I am sorry that the backlash from your choice leads to you being treated like an object. I have been in the audience while you answered questions like “How does it make you feel that we have all basically seen you naked?” What kind of answer would anyone expect by asking such reductive questions? What are people hoping you will say? And let me be clear: the problem with these questions is not the reference to nudity! I do not want to in any way to enhance an already engrained puritanical fear over nakedness, nudity, sexuality, and gender (especially in the United States). Yet, there is such a widespread social tendency to want someone to strip down (and sometimes capture them naked without their consent) and then have that person alone atone for that choice forever. Every time you have to defend your choice not to take off your clothes is akin to a passive aggressive penance. Such statements and questions represent an all too common predilection to objectify humans as only a body. One might as well get up to the mic and say: “Lena, be my nude servant.” I am disappointed at life imitating art here – you standing before the crowds, and the crowds objectifying your body while the real humanity of the story is deflected and ignored.

I am sorry that you are subjected to this degree of objectification, but I am glad that you called out the haters, the criticism, and the repetitive backlash that fills much of the Internet and have at least attempted to shift the ideological monster that has formed. I am glad that your forthright answers open up a discussion of what is “owed” to viewers. It is not a large enough discussion yet—but there is an opening for us all to participate in. You encourage tolerance when answering all kinds of questions. Your statements and answers have a resilience to them that indicates reflexively thinking about struggles, choices, and consequences (not only with this character, but in life as well). Your response to the criticism provides at least a path toward a future without rampant objectification.

Lena, I should have spoken up with haste and urgency in support of your decisions to defend personal choices, creativity, and identity. You have described Cersei as “forever fighting.” What a productive way to frame the character as a human being that may not be so different from us all. The Walk of Shame should be an opening to a long discussion and a “forever fight” about suppression and intolerance and the lack of choices available to us all. I have watched the show and often thought: this character has to make a choice and either choice sucks. How often in our own lives do choices come along and both choices suck? As a person and especially as a mother of six, I, too, should be more aware of these occurrences even if they are not immediately in front of me. When one person is shamed, we all are. I have a duty to pay attention to the world beyond my own and assist with creating circumstances where either choice does not suck.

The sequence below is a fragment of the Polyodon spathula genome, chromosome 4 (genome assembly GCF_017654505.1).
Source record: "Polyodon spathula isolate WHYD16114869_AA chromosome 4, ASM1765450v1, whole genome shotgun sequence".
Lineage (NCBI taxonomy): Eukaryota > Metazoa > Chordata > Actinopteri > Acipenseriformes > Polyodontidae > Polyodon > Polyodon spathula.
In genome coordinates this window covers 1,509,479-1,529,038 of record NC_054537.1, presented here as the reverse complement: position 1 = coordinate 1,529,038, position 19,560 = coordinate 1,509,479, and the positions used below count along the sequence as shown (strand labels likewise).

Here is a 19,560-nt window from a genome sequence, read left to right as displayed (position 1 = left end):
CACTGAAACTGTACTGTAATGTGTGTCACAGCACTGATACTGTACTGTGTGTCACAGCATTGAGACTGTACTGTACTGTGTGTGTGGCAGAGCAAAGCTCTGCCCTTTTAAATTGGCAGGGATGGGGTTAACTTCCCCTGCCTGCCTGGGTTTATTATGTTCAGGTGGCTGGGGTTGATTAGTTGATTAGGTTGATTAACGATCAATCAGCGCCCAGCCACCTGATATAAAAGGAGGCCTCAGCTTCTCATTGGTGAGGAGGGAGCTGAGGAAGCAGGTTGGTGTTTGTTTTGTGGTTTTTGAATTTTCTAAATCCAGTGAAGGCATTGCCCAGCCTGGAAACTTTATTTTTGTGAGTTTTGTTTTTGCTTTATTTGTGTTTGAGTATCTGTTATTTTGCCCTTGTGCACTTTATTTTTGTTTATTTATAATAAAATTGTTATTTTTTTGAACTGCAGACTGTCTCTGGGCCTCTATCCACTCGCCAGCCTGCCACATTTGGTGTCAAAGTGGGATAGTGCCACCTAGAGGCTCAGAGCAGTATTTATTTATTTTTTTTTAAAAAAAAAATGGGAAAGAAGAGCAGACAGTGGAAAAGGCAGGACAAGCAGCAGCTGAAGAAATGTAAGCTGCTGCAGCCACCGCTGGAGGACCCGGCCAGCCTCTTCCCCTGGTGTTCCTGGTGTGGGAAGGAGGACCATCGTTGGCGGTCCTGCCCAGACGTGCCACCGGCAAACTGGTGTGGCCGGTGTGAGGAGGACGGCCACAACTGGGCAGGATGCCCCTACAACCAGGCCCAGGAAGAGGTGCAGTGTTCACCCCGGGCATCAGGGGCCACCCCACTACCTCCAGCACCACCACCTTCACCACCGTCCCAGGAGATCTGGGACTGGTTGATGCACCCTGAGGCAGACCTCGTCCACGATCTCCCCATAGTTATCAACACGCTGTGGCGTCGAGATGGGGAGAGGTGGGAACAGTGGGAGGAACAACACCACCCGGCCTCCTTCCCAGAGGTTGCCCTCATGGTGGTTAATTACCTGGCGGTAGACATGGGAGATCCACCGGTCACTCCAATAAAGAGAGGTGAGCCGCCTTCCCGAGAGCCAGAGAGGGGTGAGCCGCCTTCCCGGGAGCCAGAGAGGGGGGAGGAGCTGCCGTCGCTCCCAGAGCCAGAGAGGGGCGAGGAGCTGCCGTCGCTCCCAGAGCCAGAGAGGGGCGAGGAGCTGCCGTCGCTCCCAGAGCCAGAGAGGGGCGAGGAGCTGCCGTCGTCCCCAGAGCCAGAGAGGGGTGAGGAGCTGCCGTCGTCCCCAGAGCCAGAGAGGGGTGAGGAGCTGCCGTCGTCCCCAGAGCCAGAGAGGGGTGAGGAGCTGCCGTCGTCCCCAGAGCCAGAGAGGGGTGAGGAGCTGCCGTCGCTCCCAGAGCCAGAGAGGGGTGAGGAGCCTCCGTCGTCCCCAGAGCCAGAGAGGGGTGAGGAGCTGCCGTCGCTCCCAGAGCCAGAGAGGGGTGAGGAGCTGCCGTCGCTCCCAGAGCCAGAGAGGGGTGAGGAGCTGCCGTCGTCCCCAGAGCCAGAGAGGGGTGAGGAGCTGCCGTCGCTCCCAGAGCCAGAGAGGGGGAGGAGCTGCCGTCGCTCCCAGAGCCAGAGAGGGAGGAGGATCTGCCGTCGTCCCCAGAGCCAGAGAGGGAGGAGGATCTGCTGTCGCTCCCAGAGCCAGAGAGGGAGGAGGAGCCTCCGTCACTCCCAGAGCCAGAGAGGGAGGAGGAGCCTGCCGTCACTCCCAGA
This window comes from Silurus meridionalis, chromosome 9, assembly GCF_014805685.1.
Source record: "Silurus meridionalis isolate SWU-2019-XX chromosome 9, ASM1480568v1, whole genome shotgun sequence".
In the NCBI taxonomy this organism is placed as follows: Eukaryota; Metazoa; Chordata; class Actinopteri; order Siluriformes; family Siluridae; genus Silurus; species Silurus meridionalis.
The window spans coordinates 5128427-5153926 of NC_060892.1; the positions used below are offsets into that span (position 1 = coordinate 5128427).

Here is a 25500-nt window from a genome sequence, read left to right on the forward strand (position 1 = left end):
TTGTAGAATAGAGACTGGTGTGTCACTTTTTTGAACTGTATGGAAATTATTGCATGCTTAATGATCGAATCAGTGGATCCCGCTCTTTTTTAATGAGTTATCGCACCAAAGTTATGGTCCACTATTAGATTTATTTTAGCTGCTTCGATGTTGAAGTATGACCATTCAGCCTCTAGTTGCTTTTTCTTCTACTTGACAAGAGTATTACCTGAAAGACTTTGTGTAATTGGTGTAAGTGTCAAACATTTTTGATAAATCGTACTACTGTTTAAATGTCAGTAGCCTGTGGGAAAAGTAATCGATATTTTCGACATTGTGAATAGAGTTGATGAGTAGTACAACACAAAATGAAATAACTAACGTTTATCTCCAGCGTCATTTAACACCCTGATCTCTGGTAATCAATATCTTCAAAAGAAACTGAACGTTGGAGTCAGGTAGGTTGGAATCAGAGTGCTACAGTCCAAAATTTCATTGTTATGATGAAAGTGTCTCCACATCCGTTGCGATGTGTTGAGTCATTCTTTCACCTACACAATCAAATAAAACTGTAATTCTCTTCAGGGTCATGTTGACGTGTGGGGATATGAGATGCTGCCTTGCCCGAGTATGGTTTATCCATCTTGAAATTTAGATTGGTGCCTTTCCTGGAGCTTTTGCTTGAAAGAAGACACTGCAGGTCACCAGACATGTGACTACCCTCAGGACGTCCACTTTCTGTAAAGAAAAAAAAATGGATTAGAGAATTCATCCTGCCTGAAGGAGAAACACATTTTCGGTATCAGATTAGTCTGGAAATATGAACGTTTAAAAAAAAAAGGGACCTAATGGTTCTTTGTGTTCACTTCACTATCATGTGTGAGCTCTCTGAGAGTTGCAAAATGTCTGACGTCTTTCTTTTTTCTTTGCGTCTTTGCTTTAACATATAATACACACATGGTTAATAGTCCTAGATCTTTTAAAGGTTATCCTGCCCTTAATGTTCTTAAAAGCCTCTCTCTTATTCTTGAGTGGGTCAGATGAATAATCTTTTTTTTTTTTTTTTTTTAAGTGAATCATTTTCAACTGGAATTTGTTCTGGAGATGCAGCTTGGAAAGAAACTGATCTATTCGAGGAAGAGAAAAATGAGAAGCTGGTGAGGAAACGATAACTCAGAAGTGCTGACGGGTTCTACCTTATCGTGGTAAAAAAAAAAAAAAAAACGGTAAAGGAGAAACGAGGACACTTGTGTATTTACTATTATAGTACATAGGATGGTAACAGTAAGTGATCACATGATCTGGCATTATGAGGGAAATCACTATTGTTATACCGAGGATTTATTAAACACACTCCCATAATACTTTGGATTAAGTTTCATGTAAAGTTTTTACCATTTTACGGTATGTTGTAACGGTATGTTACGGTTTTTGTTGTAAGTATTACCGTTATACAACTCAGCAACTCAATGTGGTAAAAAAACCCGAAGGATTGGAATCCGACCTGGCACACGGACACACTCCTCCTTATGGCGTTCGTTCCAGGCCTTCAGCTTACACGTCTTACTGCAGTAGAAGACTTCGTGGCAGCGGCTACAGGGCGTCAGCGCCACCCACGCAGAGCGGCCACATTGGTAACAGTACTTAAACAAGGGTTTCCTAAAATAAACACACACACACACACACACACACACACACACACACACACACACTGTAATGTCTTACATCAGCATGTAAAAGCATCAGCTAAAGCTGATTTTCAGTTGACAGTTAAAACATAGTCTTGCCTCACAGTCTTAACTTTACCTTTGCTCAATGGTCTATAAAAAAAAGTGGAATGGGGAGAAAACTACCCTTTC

On Game of Thrones you are portraying a character that obviously has lived and continues to live within an oppressing society and constantly has to self suppress. Game of Thrones is a strong narrative about humanity, fears, and as you have described: the “shades of light and dark in us.” Cersei’s consequences for her choices are highlighted at a very dramatic level on the show, but after the airing of Mother’s Mercy, the real-world conversations relating to her shaming are disappointing. Where are the comments on how, where, and why public shaming is still happening to various degrees in the world? Where is the public debate about how shaming is as prevalent as ever, but hidden in a guise of passive aggressive lawsuits, compromised privacy, and the foreclosing of others (especially with “anonymous” commenting)? When everyday comments, conversations, and headlines continue to encourage forced assimilation and suppress creativity, our culture just replays the Walk of Shame. Can we avoid overwhelmingly reductive and empty simplification of human rights? Can we move forward without foreclosing others?

The circumstance of this letter may not seem that poignant when we have riots, shootings, and large scale hunger; yet, I believe that forward thinking begins with any resistance to the forces of hegemony—calling attention to the media sh*tstorm aimed at your breasts is an important first step toward much needed cultural changes. I am sorry that I cannot stop the ideological monster—yet! There is space and I believe a need for reflexive thinking and more productive discussions without unintended consequences. Even if one person reconsiders before asking you or anyone else questions that paint them or their body in a corner, that is the beginning of an open space for productive thinking and gratefulness rather than a focus on what is “owed” to us.

I want my children to see humanity as much more than themselves. To have the means to understand the importance of paying attention. To not fear the unknown. To not fear difference. To understand the shades of “dark and light” in each of them and how to harness that without foreclosing others. Eventually, as they become adults, I want my children to be able to put nudity into the context of the story. To embrace the symbolism, the creative choice, and to not have to experience the same kind of messed up, hegemonic, life imitating art Walk of Shame that has been consequently doled out to you. And I do hope my children can be as truthful and patient and resistant to hegemony as you have been. I hope they can build up resilience and call attention as you have to situations where someone is being pushed into a corner. And I hope they can start conversations that move forward and encourage productive thinking. My children and I cannot do this alone. Just like you, Lena, we should not have to do this alone.

Thank you for the awareness you have brought to not only me, but indirectly to my family. Thank you for providing a catalyst for a much needed awakening. Intolerance is not tolerable.